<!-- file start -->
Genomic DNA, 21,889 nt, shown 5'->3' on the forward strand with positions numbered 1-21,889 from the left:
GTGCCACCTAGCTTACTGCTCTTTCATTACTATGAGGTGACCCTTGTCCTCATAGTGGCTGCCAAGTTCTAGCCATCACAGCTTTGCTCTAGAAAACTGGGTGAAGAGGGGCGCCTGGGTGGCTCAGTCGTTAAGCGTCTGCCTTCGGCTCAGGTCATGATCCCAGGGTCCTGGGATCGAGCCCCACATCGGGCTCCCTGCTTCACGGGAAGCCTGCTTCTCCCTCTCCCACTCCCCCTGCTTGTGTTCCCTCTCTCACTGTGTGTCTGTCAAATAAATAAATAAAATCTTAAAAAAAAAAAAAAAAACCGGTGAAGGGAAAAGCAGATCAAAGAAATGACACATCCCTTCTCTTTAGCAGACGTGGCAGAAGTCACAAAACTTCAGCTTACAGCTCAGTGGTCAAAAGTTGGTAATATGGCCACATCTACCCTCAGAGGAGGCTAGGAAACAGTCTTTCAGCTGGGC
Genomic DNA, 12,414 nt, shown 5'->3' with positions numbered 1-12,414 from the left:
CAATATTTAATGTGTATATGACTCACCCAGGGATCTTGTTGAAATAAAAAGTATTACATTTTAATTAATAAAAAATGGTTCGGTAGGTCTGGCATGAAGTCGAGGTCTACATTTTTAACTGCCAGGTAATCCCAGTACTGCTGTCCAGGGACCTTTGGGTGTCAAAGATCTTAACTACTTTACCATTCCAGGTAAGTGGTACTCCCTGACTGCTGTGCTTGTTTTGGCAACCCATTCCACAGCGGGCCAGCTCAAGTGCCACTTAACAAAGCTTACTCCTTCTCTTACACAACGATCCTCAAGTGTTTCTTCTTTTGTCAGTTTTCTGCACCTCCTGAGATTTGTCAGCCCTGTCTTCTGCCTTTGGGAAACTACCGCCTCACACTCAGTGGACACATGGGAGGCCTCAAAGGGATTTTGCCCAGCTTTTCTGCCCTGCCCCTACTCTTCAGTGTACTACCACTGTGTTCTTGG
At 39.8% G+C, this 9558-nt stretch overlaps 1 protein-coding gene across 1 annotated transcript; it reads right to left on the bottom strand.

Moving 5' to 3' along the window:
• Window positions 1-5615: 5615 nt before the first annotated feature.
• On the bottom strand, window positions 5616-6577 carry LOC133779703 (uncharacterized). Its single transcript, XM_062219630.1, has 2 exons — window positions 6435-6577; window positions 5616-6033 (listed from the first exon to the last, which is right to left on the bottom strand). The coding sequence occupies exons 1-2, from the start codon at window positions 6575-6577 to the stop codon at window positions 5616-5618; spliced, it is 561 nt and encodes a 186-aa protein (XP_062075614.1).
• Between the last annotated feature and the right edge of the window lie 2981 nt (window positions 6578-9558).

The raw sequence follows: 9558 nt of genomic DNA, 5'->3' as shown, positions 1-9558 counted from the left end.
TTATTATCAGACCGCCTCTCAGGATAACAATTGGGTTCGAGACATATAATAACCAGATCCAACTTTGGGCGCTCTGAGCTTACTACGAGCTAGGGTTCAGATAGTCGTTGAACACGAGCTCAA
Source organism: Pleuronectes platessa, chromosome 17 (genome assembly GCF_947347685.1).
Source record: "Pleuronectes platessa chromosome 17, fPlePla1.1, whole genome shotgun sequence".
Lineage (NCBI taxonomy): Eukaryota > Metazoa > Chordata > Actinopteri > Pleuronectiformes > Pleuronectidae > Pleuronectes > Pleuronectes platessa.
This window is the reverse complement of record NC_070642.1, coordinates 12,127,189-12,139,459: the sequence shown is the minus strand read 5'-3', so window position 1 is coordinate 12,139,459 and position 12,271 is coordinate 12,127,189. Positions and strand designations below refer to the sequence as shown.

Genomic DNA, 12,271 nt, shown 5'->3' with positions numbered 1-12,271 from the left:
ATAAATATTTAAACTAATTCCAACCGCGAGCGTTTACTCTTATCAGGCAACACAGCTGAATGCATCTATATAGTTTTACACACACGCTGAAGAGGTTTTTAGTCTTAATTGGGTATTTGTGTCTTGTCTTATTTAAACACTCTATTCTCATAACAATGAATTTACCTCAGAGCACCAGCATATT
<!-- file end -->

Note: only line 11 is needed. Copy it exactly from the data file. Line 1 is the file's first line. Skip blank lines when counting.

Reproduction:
TTATTATCAGACCGCCTCTCAGGATAACAATTGGGTTCGAGACATATAATAACCAGATCCAACTTTGGGCGCTCTGAGCTTACTACGAGCTAGGGTTCAGATAGTCGTTGAACACGAGCTCAA